An adult California condor, part of the reintroduced population in Arizona and Utah, died last month, and tests revealed elevated levels of lead in its blood.
That indicates that the condor likely consumed the remains of an animal hunted with lead ammunition, which drove condors to the brink of extinction in the 1980s. Lead causes paralysis of a condor's digestive system and eventually causes the bird to starve.
There now are a few hundred condors in the wild, and about 70 of them inhabit an area in Northern Arizona and Southern Utah.
This bird, Condor 337, was the father of a chick that recently hatched at Zion National Park in Utah. Biologists monitoring the chick noticed that Condor 337 was acting strangely, and the bird was brought to The Peregrine Fund's Arizona facility for treatment, but it died the next day.
Biologists now say they're concerned about the chick's well-being, but they say it may be old enough to survive while its mother searches for food for the two of them.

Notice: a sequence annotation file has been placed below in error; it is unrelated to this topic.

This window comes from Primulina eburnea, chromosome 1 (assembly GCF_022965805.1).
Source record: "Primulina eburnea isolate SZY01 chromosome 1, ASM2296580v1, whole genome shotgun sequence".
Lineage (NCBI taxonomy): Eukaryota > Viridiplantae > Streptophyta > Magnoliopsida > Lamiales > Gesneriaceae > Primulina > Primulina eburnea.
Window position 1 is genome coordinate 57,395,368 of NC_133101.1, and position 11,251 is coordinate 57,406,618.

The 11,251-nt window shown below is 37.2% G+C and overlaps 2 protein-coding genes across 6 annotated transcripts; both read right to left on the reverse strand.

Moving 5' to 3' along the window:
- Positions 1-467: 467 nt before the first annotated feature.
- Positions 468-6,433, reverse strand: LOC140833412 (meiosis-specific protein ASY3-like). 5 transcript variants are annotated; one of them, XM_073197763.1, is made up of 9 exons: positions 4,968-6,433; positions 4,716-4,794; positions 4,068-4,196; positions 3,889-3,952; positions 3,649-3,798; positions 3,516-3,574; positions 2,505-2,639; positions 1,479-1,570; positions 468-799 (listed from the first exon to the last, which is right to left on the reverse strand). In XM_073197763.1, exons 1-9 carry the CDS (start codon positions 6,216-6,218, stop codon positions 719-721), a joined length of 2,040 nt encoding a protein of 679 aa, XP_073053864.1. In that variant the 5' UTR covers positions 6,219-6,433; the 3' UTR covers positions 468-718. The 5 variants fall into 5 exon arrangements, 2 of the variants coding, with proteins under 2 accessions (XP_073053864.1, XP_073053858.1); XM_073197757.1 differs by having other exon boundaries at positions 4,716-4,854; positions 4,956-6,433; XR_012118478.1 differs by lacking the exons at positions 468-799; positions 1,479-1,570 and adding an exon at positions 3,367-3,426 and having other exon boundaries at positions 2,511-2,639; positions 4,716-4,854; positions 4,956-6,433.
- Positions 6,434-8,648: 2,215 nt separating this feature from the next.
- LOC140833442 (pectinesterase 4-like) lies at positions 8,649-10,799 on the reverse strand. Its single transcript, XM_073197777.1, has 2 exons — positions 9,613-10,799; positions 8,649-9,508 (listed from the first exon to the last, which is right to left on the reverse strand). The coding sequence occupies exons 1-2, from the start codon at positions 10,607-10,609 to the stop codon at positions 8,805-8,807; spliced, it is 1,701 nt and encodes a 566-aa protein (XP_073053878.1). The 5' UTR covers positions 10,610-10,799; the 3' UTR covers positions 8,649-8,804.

John "Verm" Sherman, a frequent Arizona Highways contributor, has been photographing the condors for years. He provided the above photo and wrote about Condor 337 on his website. It's a touching tribute to the condor and a plea for hunters to switch to non-lead ammunition. As Sherman writes:
There are only 74 wild condors in the Arizona/Utah population, of those perhaps 20 are males of breeding age. At twelve years old, 337 was one of the elder males. He had terrific attributes - he was one of the more independent birds in the population, preferring to seek out his own food sources rather than rely on food left out by the biologists. It is this sort of independence that will be needed for condors to become a self-sufficient population in the future. Sadly, it is also this independence that made 337 more susceptible to ingesting the lead that caused his death. I’ll remember 337 as a hard bird to find, but one of the most rewarding to photograph. I hope his chick survives and leads me on more wonderful adventures.
To read more of Sherman's tribute and see more photos of Condor 337, click here.